The UK is one country where we count stuff. We have an Office for National Statistics and they employ around 4,000 civil servants who count stuff…including medical travellers. At Treatment Abroad, we do our bit to keep the civil servants in jobs by buying the data that they produce – specifically, the International Passenger Survey (IPS), a survey of a random sample of passengers entering and leaving the UK by air, sea or the Channel Tunnel. The IPS attempts to identify the number of people both travelling into the UK and out of the UK where the prime reason for travel is medical treatment (as opposed to business or a holiday).
Now…. you need to take these statistics with a very large pinch of salt. Statistics contain statistical errors and the smaller the sample, the bigger the risk of the error.
Here is a graph of IPS data showing outbound medical travellers from the UK from 2002 to 2009 (projected from 3rd quarter statistics). The sample size in this data is small – the number of actual travellers interviewed in each quarter who stated that their prime reason for travel was medical is around 50 to 100. So, there is room for wide variations in the data!
But, it may well be a reflection of the actual trends in UK medical tourism and for 2009 may indeed reflect the experiences of many in the marketplace who have seen the number of medical tourists in decline over the last 18 months or so, since the credit crunch hit.
Light at the end of the tunnel?
Our medical tourism facilitator quoted above has a more positive outlook for the future:
“We have already seen an increase in booking numbers for dentistry in 2010. January is already 100% up on January 2009 (and nearly the same number as in 2008, so something is starting to change.”
With some good news on the economic horizon in the UK, we may be seeing an increase in consumer confidence. House prices are increasing, and we have seen a return to economic growth, albeit not as good as many would have hoped. We wait to see what the effect may be on unemployment. But, like many industries, medical tourism follows the trends in the economy as a whole. Medical tourism is not immune to recession and certainly is not flourishing in it.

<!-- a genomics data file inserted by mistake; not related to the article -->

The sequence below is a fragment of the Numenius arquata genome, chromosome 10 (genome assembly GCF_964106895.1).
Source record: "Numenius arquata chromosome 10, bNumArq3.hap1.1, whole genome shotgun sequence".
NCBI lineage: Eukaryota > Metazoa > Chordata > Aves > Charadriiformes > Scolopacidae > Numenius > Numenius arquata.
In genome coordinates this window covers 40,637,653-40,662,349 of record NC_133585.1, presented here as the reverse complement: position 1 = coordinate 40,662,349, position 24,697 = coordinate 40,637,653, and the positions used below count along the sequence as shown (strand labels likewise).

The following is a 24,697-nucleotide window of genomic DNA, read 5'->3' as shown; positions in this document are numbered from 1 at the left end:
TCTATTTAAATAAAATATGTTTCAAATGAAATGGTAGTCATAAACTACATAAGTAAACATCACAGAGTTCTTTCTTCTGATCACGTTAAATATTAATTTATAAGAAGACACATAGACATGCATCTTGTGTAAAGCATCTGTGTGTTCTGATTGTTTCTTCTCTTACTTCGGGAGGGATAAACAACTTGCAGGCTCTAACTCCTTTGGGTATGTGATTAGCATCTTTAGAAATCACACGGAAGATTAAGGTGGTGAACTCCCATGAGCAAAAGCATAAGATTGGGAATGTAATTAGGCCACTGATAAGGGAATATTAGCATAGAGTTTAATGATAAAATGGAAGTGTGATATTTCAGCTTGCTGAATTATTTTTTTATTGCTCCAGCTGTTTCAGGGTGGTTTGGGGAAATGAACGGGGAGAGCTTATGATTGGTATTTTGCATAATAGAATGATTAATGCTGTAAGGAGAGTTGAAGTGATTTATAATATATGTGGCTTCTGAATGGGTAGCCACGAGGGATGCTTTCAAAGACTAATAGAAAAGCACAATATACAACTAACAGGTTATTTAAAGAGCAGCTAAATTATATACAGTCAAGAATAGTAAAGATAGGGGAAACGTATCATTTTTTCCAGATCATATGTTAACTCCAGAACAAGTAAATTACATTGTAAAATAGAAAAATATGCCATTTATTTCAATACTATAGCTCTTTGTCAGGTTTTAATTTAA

The way forward.. focus and think niche
Back to our medical tourism facilitator, who is planning the strategy for 2010:
“Our progress for 2010 will be to expand the dentistry further and concentrate more on the cosmetic surgery. We had taken a step back on cosmetic surgery in 2009, due to the difficult climate and similar to your (Keith Pollard’s) points about offering too much, we have recognised that rather than be a “Jack of all trades…..”, we need to have a separate department. Having the same staff switching between the two products (dentistry and cosmetic surgery) does not really work.”
And our medical tourism facilitator concludes with a message for all in the industry:
“I totally concur with the conclusions of your article, and recognise that this medical tourism industry is not as simple and as great as people have made out. Only the companies that keep adapting and recognise the importance of focusing and having the correct resources to manage a particular sector of this industry will survive or be commercially viable.”